In honor of World Oceans Day (observed June 8), Santa Fe College’s Teaching Zoo is hosting a celebration for the entire family, 9 a.m.-2 p.m. on Saturday and Sunday, June 4-5. There will be activities for both children and adults, including craft making and fun, informative sessions about the oceans and Florida-specific animals such as the manatee. Learn about sustainable seafood and ways we can protect and preserve the world’s oceans. This year’s theme is based on the Dr. Seuss book, “One Fish Two Fish Red Fish Blue Fish.” Look for colorful illustrations from the book in and around the zoo.
Attendees will be among the first to behold the new and uplifting trail system that both beautifies and revives the navigation of the zoo.
“People who have visited the zoo in the past will definitely want to come by again because it looks completely different and amazing,” says Tarah Jacobs, conservation education specialist and ocean lover.
World Oceans Day is a time to find love and respect again for our oceans and to try not to forget about it in our daily lives.
“People tend to forget how the health of the oceans affects all of us. It’s a huge resource for food, recreation, and many livelihoods are dependent on it,” says Jacobs.
Jacobs explained how climate change is warming the world’s oceans, expanding the water molecules and making our most beautiful and precious reefs, like the Great Barrier Reef near Australia, vulnerable to bleaching. When reefs slowly die off, many fish and ocean species die as well, or wander off and become invasive species. The increasingly warmer temperatures of our oceans are also beginning to melt away arctic glaciers, which can dramatically increase ocean levels worldwide and potentially alter ocean currents.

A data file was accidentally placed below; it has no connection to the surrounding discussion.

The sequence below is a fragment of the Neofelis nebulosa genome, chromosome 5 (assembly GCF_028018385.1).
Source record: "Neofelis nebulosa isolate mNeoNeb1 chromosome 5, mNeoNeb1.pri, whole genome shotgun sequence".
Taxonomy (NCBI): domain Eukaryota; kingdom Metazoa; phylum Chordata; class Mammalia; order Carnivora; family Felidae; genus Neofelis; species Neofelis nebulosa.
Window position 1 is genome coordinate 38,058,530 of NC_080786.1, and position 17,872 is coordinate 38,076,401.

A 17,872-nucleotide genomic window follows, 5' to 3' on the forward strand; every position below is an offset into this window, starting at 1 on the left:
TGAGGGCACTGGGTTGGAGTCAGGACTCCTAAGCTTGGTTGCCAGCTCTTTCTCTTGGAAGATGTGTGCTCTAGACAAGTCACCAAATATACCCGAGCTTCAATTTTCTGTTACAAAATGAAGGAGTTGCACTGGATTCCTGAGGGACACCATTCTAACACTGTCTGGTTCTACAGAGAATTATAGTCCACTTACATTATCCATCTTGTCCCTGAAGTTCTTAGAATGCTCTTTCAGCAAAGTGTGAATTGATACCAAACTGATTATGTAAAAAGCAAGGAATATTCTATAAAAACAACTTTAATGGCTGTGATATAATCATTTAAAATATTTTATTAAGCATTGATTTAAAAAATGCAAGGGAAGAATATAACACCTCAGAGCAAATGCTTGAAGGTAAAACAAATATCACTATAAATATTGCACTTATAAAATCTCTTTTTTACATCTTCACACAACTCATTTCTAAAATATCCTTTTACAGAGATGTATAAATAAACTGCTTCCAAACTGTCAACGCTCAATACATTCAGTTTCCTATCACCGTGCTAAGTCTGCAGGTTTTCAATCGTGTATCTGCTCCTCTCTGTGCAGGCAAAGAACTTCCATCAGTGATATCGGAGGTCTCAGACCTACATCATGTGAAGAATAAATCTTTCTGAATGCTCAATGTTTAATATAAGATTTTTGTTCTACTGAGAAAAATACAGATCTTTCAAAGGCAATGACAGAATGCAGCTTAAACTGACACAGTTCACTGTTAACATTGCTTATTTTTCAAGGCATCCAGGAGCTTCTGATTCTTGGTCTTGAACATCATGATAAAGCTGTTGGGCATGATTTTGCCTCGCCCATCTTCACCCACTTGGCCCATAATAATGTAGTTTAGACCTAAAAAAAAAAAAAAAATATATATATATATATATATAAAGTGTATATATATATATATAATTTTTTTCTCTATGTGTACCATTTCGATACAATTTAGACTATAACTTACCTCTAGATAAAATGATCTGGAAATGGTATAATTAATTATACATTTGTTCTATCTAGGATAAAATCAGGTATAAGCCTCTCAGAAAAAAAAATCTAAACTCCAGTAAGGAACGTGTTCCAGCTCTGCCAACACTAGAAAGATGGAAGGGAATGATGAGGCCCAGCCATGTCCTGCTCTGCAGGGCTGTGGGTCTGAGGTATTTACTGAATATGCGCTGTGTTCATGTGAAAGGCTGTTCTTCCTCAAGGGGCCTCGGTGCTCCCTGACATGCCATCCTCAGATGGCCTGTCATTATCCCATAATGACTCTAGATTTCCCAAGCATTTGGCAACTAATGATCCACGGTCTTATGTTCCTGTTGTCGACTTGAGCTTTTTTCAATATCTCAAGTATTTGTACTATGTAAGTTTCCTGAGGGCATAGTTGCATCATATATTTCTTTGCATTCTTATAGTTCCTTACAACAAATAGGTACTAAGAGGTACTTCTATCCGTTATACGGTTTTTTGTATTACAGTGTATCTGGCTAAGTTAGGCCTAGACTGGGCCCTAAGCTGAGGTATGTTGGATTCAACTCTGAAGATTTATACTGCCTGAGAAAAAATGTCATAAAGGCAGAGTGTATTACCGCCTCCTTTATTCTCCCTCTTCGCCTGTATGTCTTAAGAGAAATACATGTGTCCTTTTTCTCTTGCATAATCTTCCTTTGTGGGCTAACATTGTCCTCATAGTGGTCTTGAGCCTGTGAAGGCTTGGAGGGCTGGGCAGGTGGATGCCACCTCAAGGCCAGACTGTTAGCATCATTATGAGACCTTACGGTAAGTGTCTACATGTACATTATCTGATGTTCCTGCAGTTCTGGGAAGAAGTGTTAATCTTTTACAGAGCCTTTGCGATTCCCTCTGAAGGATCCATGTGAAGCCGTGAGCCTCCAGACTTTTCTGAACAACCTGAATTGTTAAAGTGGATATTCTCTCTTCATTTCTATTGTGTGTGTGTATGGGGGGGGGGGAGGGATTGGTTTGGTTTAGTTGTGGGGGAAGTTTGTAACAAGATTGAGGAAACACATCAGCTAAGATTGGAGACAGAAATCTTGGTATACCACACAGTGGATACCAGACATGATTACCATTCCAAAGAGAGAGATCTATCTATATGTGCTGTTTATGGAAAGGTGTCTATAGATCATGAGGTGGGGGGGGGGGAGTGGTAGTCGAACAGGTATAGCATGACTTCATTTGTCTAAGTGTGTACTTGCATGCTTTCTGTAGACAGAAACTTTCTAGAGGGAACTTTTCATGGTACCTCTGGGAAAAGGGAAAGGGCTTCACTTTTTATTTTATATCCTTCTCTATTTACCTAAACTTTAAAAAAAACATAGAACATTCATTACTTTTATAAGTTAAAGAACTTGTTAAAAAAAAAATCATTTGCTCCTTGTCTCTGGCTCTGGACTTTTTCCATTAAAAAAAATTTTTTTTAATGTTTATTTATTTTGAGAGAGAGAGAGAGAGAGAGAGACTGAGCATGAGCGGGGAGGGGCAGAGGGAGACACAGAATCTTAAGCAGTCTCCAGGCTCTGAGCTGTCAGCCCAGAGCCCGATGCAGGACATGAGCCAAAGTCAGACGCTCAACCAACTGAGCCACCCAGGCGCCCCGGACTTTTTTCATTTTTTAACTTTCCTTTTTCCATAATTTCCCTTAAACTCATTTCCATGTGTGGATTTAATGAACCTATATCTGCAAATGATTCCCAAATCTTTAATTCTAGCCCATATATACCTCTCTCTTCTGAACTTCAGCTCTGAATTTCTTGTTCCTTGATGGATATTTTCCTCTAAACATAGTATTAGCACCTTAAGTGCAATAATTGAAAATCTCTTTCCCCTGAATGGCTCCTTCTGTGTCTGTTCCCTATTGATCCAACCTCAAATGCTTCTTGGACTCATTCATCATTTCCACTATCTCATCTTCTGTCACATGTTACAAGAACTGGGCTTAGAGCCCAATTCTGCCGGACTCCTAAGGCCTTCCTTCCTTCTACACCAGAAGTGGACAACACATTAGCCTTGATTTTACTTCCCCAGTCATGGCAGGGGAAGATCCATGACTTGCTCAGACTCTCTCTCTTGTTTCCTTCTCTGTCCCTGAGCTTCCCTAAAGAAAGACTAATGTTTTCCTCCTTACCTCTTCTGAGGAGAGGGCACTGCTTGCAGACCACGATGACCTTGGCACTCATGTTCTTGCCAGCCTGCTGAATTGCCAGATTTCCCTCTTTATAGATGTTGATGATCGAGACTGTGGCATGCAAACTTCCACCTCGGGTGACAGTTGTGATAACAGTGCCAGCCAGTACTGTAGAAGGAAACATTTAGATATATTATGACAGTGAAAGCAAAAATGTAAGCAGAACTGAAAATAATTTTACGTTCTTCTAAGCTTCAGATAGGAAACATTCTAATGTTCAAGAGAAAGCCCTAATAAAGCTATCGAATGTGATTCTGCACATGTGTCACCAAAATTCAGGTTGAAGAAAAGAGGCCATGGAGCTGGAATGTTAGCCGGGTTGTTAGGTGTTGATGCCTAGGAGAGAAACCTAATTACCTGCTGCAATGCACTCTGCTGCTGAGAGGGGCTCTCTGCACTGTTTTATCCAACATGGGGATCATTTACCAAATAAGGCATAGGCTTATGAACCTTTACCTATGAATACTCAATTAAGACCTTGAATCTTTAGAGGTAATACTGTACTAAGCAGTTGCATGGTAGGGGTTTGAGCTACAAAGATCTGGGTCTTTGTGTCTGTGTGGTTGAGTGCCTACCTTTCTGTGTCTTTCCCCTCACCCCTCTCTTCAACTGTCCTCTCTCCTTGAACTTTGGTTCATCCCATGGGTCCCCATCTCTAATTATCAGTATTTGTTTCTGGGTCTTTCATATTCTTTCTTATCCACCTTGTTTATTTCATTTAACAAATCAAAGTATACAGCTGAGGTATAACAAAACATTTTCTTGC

Combined with beach pollution and over fishing, our oceans are facing a great deal of challenges. That’s why on World Oceans Day, not only should we celebrate, but become more aware of our impact worldwide and individually.
The most important thing one person can do to help? Don’t litter! When people are enjoying themselves at the beach, they should pick up trash seen laying around.
“Just remember — everything you throw down your drains and everything you spray your plants with will make it to the ocean, no matter where you live. But especially in Florida,” says Jacobs.
Zoo admission is $5 for adults and $4 for children and seniors, and free for children under 3. Admission for Santa Fe College students and staff, with ID, is also free.
~ This press release was written by College Relations Intern Jennifer McKeown
- Tarah Jacobs, conservation education specialist, 352-395-7358 or firstname.lastname@example.org
- Julie Garrett, media relations, for assistance facilitating your story, 352-870-2924 (cell) or 352-395-5430 (office) or email@example.com